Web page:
Statement by
Jerome M. Hauer, M.H.S.
Acting Assistant Secretary for Public Health Emergency Preparedness, U.S. Department of Health and Human Services
Combating the SARS Outbreak
before the
House Subcommittee on Oversight and Investigations, Committee on Energy and Commerce

May 7, 2003

Thank you, Mr. Chairman and members of the Committee. I am Jerome M. Hauer, Acting Assistant Secretary for Public Health Emergency Preparedness. I appreciate this opportunity to share our Department's response to the SARS virus within the context of public health emergency preparedness. Dr. Gerberding, Dr. Fauci, and Dr. Lumpkin will speak to the clinical details of the response, so I will keep my comments focused on more global issues and coordination.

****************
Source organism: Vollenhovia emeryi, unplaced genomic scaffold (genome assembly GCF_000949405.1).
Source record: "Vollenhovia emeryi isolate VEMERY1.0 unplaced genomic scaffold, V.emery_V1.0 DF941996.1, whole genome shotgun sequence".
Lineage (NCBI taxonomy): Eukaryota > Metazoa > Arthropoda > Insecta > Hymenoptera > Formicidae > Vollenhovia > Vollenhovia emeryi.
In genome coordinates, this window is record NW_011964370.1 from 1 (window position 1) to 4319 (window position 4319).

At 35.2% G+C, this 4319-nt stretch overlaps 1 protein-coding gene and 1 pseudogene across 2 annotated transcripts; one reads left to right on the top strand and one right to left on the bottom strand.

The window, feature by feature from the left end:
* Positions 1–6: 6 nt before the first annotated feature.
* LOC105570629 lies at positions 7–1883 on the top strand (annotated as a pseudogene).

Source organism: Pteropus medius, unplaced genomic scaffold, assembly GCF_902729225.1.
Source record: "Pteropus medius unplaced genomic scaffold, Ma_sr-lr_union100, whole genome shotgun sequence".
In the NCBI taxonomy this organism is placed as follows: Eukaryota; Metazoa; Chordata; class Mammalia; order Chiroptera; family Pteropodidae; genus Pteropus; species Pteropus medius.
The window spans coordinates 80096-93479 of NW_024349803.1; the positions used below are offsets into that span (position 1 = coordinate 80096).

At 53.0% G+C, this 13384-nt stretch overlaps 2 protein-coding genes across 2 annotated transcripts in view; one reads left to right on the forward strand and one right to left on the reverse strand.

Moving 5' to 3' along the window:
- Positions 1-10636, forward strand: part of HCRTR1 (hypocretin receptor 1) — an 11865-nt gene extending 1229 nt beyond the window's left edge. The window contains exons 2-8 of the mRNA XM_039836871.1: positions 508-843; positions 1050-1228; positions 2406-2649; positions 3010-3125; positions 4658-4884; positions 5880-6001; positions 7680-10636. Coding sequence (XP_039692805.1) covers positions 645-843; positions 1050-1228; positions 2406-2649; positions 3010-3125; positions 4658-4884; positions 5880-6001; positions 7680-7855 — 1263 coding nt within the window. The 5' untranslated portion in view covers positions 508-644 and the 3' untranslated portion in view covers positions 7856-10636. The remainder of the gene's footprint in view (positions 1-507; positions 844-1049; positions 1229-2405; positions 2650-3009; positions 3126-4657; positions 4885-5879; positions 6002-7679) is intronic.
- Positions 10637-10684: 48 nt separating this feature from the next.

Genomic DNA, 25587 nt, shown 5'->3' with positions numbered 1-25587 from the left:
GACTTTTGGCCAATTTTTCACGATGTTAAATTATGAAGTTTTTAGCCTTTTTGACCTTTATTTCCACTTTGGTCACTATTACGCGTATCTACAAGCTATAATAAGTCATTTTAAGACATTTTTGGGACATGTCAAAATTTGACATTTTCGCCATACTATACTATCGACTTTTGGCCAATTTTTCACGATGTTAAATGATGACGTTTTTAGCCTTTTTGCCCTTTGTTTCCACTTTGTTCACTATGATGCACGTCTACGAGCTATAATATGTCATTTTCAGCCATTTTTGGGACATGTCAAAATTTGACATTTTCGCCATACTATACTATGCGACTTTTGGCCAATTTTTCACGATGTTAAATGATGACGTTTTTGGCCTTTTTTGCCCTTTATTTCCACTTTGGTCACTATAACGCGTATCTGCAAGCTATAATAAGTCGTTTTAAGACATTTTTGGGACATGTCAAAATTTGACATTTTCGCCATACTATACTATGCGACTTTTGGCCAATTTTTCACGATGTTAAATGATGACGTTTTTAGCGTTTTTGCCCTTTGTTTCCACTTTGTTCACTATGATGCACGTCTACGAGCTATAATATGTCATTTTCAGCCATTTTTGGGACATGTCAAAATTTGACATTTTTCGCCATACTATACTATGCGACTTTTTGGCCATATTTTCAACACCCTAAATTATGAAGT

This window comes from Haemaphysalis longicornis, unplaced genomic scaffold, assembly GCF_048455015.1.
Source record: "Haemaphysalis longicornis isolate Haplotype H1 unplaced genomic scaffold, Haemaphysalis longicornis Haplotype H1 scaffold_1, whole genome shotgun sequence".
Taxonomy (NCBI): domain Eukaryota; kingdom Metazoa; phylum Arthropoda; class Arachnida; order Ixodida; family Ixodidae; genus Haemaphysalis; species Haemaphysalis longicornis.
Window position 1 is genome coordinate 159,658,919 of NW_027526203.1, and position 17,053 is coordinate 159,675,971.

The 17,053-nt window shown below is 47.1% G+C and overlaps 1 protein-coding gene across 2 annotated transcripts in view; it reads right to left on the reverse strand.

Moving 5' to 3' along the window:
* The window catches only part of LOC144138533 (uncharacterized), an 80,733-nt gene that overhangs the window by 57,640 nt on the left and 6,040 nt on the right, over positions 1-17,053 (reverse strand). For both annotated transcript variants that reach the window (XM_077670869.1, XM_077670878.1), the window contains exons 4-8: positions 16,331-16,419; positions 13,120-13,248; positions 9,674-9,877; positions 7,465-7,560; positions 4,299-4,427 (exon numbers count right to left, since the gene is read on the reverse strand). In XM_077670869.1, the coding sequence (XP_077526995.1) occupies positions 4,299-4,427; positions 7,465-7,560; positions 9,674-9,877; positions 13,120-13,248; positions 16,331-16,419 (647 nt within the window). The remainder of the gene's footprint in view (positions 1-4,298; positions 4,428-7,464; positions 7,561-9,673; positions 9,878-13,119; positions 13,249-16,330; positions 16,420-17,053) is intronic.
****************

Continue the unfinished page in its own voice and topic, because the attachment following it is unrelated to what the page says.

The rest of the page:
The Department of Health and Human Services continues to work vigorously to ensure the Nation's response readiness to terrorism and other public health emergencies. We are doing this by pursuing a multi-pronged approach that consists of enhancing public health and hospital preparedness at state and local levels, and conducting research and development on countermeasures for the biological, radiological, and chemical agents most likely to be used as weapons of mass destruction. As we strengthen our public health infrastructure against bioterrorism, we are simultaneously enhancing our ability to respond to emerging public health threats. There is no question that the work we've done over the past 18 months has prepared us to meet the challenges we are facing in managing the SARS outbreak.